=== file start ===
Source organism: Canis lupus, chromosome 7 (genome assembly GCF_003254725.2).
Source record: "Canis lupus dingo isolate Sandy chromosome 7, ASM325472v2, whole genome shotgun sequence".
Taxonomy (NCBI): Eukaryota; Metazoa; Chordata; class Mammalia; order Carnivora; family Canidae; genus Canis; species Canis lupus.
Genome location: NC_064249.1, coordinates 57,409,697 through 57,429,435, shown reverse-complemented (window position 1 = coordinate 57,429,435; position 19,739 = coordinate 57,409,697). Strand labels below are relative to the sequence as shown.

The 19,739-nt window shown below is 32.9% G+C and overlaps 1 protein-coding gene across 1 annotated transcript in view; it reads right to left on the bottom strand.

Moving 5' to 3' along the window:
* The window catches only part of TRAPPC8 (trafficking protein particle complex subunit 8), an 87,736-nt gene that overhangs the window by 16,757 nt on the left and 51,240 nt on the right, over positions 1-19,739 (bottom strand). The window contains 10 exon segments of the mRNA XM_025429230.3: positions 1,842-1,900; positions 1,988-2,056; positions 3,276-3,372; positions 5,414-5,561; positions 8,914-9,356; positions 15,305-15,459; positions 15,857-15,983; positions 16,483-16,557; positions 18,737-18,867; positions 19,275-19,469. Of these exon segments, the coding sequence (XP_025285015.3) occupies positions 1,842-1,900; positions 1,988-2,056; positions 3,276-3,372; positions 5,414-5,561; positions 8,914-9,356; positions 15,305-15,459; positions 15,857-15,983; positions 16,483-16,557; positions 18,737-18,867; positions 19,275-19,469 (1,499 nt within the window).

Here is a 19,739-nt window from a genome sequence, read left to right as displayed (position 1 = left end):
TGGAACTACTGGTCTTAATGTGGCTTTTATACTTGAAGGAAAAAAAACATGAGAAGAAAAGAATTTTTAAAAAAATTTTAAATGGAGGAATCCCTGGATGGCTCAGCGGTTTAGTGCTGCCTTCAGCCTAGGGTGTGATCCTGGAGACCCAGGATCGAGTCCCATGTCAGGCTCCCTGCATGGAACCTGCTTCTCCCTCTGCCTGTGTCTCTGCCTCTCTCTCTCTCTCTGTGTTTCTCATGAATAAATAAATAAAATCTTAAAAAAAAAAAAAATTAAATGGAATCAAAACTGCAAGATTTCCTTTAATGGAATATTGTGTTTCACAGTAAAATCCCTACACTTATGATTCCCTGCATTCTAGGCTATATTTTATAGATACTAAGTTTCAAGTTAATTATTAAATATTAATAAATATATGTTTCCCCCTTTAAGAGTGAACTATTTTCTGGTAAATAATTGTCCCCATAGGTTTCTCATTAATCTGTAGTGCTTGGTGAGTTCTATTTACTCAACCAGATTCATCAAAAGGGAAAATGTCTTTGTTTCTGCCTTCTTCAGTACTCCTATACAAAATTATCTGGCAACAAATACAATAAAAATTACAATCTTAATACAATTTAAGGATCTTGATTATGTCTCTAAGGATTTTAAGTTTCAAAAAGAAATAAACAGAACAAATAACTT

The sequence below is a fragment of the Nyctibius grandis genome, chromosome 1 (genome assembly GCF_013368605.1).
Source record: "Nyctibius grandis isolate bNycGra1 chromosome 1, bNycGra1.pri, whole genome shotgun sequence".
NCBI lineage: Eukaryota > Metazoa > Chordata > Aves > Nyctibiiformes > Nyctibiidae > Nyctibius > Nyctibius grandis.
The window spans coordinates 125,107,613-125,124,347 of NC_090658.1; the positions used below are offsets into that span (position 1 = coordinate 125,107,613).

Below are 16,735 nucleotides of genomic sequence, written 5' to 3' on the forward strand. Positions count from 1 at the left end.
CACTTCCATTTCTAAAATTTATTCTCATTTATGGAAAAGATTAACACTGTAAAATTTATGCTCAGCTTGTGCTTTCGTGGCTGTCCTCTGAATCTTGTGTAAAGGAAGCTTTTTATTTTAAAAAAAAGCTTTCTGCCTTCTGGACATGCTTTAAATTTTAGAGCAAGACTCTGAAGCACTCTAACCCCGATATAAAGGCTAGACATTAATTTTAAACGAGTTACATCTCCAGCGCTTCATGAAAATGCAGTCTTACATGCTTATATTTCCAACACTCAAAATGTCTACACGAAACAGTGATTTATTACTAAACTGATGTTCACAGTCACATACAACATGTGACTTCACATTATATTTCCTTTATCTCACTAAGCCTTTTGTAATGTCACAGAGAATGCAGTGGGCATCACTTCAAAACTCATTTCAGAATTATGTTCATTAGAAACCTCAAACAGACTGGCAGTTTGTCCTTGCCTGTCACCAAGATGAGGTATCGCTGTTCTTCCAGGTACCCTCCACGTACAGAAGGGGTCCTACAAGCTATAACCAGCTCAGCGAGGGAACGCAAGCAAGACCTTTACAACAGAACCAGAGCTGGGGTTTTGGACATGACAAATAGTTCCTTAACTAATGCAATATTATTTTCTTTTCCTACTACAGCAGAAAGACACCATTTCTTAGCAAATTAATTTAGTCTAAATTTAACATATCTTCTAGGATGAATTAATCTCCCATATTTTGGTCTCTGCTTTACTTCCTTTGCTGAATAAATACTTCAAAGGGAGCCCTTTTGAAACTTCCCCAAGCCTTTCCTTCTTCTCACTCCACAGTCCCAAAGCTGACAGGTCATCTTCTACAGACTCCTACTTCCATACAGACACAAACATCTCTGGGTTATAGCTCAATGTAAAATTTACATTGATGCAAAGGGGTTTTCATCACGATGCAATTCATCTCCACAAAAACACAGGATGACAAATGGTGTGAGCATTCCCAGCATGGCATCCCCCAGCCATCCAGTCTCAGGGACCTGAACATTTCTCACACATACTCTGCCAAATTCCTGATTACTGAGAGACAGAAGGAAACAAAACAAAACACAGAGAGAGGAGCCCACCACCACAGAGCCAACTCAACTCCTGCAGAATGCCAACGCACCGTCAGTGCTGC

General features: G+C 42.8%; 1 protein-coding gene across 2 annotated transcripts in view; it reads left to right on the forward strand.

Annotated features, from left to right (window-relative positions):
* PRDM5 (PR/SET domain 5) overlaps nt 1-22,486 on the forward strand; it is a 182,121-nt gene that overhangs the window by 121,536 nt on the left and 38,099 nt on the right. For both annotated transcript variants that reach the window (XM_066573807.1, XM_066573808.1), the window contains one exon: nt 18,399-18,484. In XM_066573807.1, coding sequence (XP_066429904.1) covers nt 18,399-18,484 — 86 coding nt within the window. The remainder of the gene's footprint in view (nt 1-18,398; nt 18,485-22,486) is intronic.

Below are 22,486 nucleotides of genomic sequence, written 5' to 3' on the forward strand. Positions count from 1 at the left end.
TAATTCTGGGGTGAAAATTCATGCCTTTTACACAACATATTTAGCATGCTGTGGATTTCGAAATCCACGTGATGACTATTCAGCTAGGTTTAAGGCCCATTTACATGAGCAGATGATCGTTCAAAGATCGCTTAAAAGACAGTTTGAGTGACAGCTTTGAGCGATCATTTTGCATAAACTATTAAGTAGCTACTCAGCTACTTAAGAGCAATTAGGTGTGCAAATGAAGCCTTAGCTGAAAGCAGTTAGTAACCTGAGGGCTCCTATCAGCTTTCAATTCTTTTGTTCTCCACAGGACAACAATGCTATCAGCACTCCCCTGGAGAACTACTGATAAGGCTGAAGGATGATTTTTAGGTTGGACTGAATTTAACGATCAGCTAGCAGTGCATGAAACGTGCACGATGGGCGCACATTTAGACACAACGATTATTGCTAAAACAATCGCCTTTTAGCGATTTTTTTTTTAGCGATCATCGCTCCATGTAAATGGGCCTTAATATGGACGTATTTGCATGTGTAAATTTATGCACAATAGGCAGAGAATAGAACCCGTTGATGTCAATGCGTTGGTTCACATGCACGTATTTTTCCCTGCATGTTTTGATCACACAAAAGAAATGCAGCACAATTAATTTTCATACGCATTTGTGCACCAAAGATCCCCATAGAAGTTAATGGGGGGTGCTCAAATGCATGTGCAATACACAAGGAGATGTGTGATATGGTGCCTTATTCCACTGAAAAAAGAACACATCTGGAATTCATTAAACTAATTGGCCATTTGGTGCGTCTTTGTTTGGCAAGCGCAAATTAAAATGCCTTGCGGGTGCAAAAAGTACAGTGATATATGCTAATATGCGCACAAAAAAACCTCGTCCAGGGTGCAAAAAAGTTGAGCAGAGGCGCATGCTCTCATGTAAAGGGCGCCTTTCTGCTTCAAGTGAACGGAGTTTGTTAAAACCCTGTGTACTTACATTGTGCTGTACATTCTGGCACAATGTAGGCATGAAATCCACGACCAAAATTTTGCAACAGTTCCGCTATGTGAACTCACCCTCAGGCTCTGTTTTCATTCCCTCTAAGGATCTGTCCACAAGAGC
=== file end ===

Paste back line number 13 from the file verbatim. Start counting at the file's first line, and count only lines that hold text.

The window spans coordinates 125,107,613-125,124,347 of NC_090658.1; the positions used below are offsets into that span (position 1 = coordinate 125,107,613).